6. Hybrid Engagement Ads
Hybrid engagement ads are just a combination of two of the five types of advertisements listed above. While Facebook has made no formal announcement about the advertisements, we’ve seen a number of them in action, including a promotion for a new movie called “(500) Days of Summer”. The most popular combination that we’ve seen so far is video and event engagement ads.
News Feed Advertisements
Facebook used to have a number of news feed advertisements but since the redesign, I haven’t seen a single promotion in the news feed. The primary reason is that the news feed is no longer static for any period of time. Previously Facebook updates users’ news feeds on a periodic basis so promotional news feed stories made a lot of sense, often times getting hours of visibility in an individual’s feed.
Since the redesign we haven’t seen any and while there were restrictions to who could place the ads before, our guess is that these have been temporarily if not permanently phased out. Now that brands can get feed stories through their Facebook Pages, it makes much more sense to spend advertising dollars on promoting the pages (as outlined in the next section).
Facebook Pages are Facebook’s premier platform for enabling brands to engage with potential and existing customers. As I’ve written a number of times, Facebook Pages are essentially a community platforms the give brands an ongoing platform to engage users. While it’s theoretically an alternative to a brand’s destination site, Facebook Pages can also coexist with a destination site, through the use of cross-promotion.
Brands have been building out their presence on Facebook over the past few month as Facebook Pages have evolved into a platform within themselves. What has been most difficult for many brands is allocating a budget for Facebook Pages since it’s an ongoing process. While you can hire community building agencies, most budgets are based on single campaigns rather than ongoing projects.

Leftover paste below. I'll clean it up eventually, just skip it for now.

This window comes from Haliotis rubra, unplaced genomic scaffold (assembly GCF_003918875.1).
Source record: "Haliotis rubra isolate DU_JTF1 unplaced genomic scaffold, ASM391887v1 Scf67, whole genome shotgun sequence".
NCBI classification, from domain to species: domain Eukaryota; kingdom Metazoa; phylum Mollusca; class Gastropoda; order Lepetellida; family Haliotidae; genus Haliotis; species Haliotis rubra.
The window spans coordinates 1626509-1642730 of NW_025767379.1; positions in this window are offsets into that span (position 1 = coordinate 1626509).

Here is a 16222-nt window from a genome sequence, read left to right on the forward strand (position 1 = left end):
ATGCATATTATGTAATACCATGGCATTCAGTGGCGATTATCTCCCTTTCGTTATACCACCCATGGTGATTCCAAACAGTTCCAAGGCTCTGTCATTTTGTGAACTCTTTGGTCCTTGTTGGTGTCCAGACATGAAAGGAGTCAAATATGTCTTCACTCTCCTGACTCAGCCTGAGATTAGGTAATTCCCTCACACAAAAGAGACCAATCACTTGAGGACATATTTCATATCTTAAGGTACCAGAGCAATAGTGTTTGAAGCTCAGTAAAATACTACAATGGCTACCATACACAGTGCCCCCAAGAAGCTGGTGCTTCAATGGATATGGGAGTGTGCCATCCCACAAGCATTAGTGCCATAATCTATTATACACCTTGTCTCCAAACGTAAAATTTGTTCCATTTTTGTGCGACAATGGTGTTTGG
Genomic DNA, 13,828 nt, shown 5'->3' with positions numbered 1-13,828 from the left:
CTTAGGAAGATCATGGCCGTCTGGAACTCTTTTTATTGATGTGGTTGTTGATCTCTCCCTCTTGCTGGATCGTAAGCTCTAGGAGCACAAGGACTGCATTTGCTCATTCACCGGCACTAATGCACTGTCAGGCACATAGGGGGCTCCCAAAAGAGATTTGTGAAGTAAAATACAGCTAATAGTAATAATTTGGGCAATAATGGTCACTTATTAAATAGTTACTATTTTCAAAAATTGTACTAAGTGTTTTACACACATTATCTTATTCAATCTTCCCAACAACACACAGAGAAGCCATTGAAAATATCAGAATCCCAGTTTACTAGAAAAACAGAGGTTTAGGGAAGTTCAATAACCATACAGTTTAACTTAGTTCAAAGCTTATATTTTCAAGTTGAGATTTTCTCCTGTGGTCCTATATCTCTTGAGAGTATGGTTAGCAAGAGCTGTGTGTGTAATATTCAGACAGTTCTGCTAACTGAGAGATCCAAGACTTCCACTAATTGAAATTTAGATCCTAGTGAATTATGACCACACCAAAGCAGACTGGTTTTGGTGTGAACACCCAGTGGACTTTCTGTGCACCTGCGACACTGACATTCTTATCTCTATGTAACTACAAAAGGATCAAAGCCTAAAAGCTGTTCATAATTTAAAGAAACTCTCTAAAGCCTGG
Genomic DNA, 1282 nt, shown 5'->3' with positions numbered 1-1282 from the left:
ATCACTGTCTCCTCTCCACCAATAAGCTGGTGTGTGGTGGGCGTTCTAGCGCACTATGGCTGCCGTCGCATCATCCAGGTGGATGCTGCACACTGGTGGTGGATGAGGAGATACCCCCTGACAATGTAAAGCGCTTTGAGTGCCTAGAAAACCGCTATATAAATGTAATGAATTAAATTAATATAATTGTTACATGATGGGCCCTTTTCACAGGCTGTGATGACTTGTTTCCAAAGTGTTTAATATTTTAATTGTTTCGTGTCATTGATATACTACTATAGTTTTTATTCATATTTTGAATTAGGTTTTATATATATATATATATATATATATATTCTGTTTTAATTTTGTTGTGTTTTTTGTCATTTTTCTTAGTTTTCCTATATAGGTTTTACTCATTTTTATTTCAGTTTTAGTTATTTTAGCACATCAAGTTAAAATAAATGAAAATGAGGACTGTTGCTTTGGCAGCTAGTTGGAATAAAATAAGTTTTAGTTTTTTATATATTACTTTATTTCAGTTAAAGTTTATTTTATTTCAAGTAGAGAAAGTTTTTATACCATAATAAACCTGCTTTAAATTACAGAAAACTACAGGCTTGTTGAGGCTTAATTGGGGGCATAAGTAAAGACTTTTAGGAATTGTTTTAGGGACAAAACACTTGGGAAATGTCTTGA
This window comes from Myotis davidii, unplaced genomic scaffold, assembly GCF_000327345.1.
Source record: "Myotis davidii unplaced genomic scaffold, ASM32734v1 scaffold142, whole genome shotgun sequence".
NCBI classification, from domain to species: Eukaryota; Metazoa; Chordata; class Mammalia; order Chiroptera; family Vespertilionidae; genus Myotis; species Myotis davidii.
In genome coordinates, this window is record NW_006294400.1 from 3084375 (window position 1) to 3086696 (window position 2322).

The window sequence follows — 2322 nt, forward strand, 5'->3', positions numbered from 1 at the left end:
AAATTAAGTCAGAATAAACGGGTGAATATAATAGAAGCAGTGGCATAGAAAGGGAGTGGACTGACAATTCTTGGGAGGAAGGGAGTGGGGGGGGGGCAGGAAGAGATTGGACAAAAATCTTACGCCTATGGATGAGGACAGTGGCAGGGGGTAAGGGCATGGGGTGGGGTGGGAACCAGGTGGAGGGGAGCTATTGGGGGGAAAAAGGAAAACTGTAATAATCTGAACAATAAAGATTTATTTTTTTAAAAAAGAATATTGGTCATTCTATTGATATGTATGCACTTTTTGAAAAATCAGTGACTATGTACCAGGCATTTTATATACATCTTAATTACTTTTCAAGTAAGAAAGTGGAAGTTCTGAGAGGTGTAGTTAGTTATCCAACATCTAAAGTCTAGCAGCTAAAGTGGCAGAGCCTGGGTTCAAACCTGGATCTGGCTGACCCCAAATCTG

One of the most effective tools for catering to this campaign versus ongoing strategies issue is the creation of individual applications within Facebook Pages. Klondike for example just recently launched a Facebook Page which includes a fairly robust game called “The Adventures of Khaki Pants Pete”. During the game, Pete Powers finds himself in several “adult-themed misunderstandings when all he is trying to do is score a Klondike bar”.
If you want to learn more about getting more fans to your Facebook page you can check out our Facebook Page strategy guide.
Facebook applications are the fourth opportunity for branded campaigns on Facebook. Companies like Buddy Media and Context Optional have been providing application campaigns since the Facebook platform first launched. One of the primary strategies adopted by Buddy Media is turning applications into “appvertisements” in which brands pay for an application as well as an install campaign which drives new users.
Many of these can be viewed as one-time experiences but integrated with Facebook Pages, applications can provide lasting value. Some applications have even gone viral, including Kidnap! and the Parking Wars games. There are many facebook application strategies to consider when implementing a branded campaign, it ultimately comes down to the company’s goals.
More recently the goal has shifted from generating more application users to increasing your fan base with Facebook Pages, making applications almost secondary to Pages.
There are numerous opportunities for large companies to run branded Facebook campaigns but hopefully this article effectively outlined the four most popular types. While Facebook continues to adjust their offerings for brands, it is no longer optional for large companies to have a presence on the site.